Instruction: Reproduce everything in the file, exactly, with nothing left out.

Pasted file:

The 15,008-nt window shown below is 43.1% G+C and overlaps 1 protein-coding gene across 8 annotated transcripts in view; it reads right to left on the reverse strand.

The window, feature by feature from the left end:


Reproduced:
The 15,008-nt window shown below is 43.1% G+C and overlaps 1 protein-coding gene across 8 annotated transcripts in view; it reads right to left on the reverse strand.

The window, feature by feature from the left end: